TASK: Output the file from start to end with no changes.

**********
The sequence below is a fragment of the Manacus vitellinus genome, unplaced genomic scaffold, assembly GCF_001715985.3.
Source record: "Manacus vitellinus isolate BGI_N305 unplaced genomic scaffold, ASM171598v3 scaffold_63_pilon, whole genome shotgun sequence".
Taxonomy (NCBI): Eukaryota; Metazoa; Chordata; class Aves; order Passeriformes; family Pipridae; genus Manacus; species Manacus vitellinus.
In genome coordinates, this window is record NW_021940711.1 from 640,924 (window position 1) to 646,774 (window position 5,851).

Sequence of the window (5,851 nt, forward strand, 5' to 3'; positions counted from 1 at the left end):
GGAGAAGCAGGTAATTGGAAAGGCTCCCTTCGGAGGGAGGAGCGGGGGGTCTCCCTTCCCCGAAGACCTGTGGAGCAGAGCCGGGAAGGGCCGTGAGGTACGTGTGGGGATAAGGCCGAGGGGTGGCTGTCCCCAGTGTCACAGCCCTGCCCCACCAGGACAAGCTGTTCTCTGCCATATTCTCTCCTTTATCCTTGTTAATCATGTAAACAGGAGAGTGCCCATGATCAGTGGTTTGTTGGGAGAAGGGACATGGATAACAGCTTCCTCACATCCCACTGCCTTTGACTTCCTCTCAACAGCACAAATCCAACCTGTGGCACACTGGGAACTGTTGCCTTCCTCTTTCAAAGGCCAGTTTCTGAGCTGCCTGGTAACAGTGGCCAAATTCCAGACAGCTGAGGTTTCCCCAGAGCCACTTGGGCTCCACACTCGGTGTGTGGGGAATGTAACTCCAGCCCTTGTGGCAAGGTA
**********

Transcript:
The sequence below is a fragment of the Manacus vitellinus genome, unplaced genomic scaffold, assembly GCF_001715985.3.
Source record: "Manacus vitellinus isolate BGI_N305 unplaced genomic scaffold, ASM171598v3 scaffold_63_pilon, whole genome shotgun sequence".
Taxonomy (NCBI): Eukaryota; Metazoa; Chordata; class Aves; order Passeriformes; family Pipridae; genus Manacus; species Manacus vitellinus.
In genome coordinates, this window is record NW_021940711.1 from 640,924 (window position 1) to 646,774 (window position 5,851).

Sequence of the window (5,851 nt, forward strand, 5' to 3'; positions counted from 1 at the left end):
GGAGAAGCAGGTAATTGGAAAGGCTCCCTTCGGAGGGAGGAGCGGGGGGTCTCCCTTCCCCGAAGACCTGTGGAGCAGAGCCGGGAAGGGCCGTGAGGTACGTGTGGGGATAAGGCCGAGGGGTGGCTGTCCCCAGTGTCACAGCCCTGCCCCACCAGGACAAGCTGTTCTCTGCCATATTCTCTCCTTTATCCTTGTTAATCATGTAAACAGGAGAGTGCCCATGATCAGTGGTTTGTTGGGAGAAGGGACATGGATAACAGCTTCCTCACATCCCACTGCCTTTGACTTCCTCTCAACAGCACAAATCCAACCTGTGGCACACTGGGAACTGTTGCCTTCCTCTTTCAAAGGCCAGTTTCTGAGCTGCCTGGTAACAGTGGCCAAATTCCAGACAGCTGAGGTTTCCCCAGAGCCACTTGGGCTCCACACTCGGTGTGTGGGGAATGTAACTCCAGCCCTTGTGGCAAGGTA